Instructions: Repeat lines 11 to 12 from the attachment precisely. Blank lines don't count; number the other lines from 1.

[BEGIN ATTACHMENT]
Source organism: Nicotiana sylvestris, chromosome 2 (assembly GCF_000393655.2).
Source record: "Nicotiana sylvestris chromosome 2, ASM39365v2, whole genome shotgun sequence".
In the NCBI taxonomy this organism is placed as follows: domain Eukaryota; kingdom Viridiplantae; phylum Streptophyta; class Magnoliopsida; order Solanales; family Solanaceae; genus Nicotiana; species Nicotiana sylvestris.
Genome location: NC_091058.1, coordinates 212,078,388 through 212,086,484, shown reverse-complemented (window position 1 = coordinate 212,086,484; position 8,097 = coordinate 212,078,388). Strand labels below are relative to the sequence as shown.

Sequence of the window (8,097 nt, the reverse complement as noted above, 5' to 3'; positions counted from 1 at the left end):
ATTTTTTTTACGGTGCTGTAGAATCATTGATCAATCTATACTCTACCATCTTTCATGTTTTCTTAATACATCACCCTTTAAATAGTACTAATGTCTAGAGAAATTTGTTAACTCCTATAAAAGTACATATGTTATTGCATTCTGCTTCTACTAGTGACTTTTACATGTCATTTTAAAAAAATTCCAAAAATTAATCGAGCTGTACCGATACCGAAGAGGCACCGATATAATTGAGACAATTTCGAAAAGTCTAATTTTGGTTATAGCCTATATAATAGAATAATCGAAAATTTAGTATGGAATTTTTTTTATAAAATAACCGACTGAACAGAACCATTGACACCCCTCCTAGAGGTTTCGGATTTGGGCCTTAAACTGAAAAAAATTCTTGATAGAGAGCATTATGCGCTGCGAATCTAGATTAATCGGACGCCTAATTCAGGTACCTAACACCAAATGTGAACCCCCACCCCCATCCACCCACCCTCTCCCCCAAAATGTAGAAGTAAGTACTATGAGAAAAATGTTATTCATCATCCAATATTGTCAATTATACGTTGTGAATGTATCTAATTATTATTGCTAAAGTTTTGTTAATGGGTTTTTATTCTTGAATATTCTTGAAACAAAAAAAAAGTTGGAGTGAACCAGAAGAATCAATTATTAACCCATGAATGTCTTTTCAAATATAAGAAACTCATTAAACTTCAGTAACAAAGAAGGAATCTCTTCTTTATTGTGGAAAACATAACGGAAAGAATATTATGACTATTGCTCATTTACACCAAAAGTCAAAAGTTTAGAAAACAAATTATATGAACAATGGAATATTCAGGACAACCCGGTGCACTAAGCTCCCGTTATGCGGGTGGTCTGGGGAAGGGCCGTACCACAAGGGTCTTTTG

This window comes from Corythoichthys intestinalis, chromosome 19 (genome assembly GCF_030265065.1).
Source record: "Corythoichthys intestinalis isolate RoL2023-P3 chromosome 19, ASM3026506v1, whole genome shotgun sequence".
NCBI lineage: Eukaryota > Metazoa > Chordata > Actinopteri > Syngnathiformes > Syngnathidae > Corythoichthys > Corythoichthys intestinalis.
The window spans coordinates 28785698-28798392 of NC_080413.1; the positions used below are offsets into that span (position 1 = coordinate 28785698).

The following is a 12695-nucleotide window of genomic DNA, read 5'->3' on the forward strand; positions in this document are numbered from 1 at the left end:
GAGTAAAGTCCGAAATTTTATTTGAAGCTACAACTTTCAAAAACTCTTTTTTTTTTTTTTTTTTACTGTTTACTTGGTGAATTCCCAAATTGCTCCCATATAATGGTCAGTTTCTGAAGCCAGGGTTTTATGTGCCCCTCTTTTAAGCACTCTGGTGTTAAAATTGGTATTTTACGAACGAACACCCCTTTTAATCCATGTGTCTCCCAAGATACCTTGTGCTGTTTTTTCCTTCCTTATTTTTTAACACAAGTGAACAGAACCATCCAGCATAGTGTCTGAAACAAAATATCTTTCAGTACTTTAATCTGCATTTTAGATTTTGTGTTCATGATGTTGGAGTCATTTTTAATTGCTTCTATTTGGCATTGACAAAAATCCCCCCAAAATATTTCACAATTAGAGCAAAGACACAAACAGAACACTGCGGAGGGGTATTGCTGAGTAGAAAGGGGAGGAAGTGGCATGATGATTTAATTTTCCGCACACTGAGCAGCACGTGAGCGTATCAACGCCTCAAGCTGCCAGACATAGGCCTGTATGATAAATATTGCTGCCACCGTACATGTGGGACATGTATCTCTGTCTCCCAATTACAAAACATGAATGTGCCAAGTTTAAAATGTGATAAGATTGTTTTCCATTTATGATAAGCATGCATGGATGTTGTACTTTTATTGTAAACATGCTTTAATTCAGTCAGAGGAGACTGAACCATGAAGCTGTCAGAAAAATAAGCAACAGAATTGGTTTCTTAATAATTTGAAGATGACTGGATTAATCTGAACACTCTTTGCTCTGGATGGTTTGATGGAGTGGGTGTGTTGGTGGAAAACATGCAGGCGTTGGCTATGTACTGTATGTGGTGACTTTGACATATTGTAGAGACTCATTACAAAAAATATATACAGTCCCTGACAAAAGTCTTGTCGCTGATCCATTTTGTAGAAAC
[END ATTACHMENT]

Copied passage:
The following is a 12695-nucleotide window of genomic DNA, read 5'->3' on the forward strand; positions in this document are numbered from 1 at the left end:
GAGTAAAGTCCGAAATTTTATTTGAAGCTACAACTTTCAAAAACTCTTTTTTTTTTTTTTTTTTACTGTTTACTTGGTGAATTCCCAAATTGCTCCCATATAATGGTCAGTTTCTGAAGCCAGGGTTTTATGTGCCCCTCTTTTAAGCACTCTGGTGTTAAAATTGGTATTTTACGAACGAACACCCCTTTTAATCCATGTGTCTCCCAAGATACCTTGTGCTGTTTTTTCCTTCCTTATTTTTTAACACAAGTGAACAGAACCATCCAGCATAGTGTCTGAAACAAAATATCTTTCAGTACTTTAATCTGCATTTTAGATTTTGTGTTCATGATGTTGGAGTCATTTTTAATTGCTTCTATTTGGCATTGACAAAAATCCCCCCAAAATATTTCACAATTAGAGCAAAGACACAAACAGAACACTGCGGAGGGGTATTGCTGAGTAGAAAGGGGAGGAAGTGGCATGATGATTTAATTTTCCGCACACTGAGCAGCACGTGAGCGTATCAACGCCTCAAGCTGCCAGACATAGGCCTGTATGATAAATATTGCTGCCACCGTACATGTGGGACATGTATCTCTGTCTCCCAATTACAAAACATGAATGTGCCAAGTTTAAAATGTGATAAGATTGTTTTCCATTTATGATAAGCATGCATGGATGTTGTACTTTTATTGTAAACATGCTTTAATTCAGTCAGAGGAGACTGAACCATGAAGCTGTCAGAAAAATAAGCAACAGAATTGGTTTCTTAATAATTTGAAGATGACTGGATTAATCTGAACACTCTTTGCTCTGGATGGTTTGATGGAGTGGGTGTGTTGGTGGAAAACATGCAGGCGTTGGCTATGTACTGTATGTGGTGACTTTGACATATTGTAGAGACTCATTACAAAAAATATATACAGTCCCTGACAAAAGTCTTGTCGCTGATCCATTTTGTAGAAAC